The start was given at 12:07pm, and the teams were due back at 2:07pm. We left the Franciscan Friary, where miLKlabs is located, and went to a cafe with wi fi around the corner. We monitored the Twitter feed for the #LmkTH hashtag, also checking the participants’ Twitter feeds. This is how we discovered Team Train was actually ignoring the hashtag and we had to send them a warning. The score was kept on a Google spreadsheet that we shared, so that we can monitor the progress in real time. We tried to encourage the teams on their journey around the city as well.

At 2pm, we went back to miLKlabs to meet the participants. The winning team was announced: Team Butterfly had the best score!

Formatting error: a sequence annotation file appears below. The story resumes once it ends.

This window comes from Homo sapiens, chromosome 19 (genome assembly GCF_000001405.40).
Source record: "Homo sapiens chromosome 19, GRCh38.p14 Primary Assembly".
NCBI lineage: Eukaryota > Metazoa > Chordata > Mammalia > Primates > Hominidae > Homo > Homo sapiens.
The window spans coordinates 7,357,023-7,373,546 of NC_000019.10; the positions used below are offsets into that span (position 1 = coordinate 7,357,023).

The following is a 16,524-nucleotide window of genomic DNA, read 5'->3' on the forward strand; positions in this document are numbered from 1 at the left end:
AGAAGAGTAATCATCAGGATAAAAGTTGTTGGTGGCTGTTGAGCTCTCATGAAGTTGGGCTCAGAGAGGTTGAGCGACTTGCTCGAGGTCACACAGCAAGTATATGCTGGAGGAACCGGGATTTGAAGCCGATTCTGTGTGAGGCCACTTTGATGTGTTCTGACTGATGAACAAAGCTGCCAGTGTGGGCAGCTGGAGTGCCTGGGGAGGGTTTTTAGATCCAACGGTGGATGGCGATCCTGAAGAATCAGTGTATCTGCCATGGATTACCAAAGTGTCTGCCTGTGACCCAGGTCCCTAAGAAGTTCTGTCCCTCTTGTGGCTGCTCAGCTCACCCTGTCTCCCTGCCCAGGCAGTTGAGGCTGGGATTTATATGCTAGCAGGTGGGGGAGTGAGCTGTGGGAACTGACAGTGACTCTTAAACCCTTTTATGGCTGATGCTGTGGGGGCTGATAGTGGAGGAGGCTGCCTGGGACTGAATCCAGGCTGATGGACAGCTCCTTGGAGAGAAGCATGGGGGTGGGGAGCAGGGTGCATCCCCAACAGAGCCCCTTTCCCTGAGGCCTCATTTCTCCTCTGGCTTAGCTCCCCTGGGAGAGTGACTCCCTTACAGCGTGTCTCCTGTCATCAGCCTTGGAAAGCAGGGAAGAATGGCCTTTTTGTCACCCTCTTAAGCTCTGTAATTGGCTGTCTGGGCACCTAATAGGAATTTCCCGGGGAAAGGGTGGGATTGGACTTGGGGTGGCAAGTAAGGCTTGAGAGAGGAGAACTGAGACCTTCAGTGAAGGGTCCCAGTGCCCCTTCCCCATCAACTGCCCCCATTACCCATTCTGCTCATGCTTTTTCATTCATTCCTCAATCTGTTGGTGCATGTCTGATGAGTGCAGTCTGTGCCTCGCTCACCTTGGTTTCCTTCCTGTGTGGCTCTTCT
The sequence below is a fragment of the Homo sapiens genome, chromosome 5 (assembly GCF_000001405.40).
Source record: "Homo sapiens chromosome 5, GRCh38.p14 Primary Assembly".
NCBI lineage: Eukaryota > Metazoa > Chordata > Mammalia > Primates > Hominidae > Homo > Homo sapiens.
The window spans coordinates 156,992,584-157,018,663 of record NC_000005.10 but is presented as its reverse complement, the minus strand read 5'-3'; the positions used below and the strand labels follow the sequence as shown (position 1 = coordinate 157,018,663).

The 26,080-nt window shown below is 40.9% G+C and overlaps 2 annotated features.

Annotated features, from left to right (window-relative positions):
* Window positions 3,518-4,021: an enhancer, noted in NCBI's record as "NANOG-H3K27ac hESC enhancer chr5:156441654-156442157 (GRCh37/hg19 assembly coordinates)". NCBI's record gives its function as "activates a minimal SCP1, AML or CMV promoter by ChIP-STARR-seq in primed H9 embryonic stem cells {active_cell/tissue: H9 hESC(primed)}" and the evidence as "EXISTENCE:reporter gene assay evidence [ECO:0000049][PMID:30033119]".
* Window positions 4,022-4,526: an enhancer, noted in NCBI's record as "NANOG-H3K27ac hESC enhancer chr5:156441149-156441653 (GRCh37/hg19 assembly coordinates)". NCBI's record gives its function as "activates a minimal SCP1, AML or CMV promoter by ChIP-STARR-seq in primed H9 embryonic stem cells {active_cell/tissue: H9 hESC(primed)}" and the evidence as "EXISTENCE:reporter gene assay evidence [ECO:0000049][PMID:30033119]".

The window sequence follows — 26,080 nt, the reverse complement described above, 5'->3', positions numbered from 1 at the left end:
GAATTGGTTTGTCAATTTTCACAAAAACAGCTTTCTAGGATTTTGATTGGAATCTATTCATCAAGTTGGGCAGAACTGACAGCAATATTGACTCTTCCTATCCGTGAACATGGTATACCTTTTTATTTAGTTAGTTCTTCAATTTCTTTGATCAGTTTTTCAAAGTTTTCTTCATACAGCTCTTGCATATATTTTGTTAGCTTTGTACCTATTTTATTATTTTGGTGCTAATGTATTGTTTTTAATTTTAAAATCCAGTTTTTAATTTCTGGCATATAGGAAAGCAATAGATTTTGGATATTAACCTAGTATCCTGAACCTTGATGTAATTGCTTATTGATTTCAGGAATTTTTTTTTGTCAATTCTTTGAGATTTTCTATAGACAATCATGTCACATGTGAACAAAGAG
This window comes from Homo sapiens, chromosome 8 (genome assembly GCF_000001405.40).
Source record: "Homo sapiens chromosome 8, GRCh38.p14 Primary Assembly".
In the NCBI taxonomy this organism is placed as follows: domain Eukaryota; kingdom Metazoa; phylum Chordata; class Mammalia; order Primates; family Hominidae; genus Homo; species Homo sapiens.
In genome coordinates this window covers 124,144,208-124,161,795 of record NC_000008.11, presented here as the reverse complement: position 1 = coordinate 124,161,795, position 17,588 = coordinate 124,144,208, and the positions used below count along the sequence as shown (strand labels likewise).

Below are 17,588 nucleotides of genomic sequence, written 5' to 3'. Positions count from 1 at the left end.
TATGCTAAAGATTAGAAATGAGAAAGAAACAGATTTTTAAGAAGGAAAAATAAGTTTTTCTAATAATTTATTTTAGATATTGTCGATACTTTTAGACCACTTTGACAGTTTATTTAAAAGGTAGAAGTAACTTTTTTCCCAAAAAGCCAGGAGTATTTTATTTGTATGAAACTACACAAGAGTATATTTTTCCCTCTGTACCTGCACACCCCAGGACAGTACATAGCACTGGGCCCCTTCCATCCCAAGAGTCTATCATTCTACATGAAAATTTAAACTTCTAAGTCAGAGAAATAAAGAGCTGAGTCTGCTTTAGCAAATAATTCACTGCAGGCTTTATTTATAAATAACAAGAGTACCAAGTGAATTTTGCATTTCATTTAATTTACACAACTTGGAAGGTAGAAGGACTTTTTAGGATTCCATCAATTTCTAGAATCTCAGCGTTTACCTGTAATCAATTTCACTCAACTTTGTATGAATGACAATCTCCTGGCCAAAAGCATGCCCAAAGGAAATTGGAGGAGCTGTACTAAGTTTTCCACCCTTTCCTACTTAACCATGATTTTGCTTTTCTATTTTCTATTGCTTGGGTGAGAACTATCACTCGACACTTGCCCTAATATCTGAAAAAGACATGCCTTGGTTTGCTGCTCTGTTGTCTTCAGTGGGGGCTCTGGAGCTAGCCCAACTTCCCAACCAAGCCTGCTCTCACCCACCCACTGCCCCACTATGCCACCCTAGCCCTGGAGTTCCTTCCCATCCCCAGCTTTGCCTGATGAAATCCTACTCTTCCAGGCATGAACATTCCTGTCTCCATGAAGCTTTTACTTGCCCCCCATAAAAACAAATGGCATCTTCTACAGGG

Everybody agreed they had a good time, and we exchanged contact details in order to keep in touch for the next round. Many more plaques to photograph, secret corners of Limerick to unveil and landmarks to discover!

* If you came across interesting historical plaques and you would like to contribute to the Open Plaques repository, check their instructions! The great thing is that although the photo will be posted on your Flickr stream, once you tag it, it will appear on their site! Happy hunting;)


2 thoughts on “Digital traces and physical places – our first Tweasure Hunt

  1. Pingback: Tweasure Hunt: A stroll through Limerick city in search of American connections | Connected Limerick

  2. Pingback: Tweasure Hunt - Limerick Life Long Learning Festival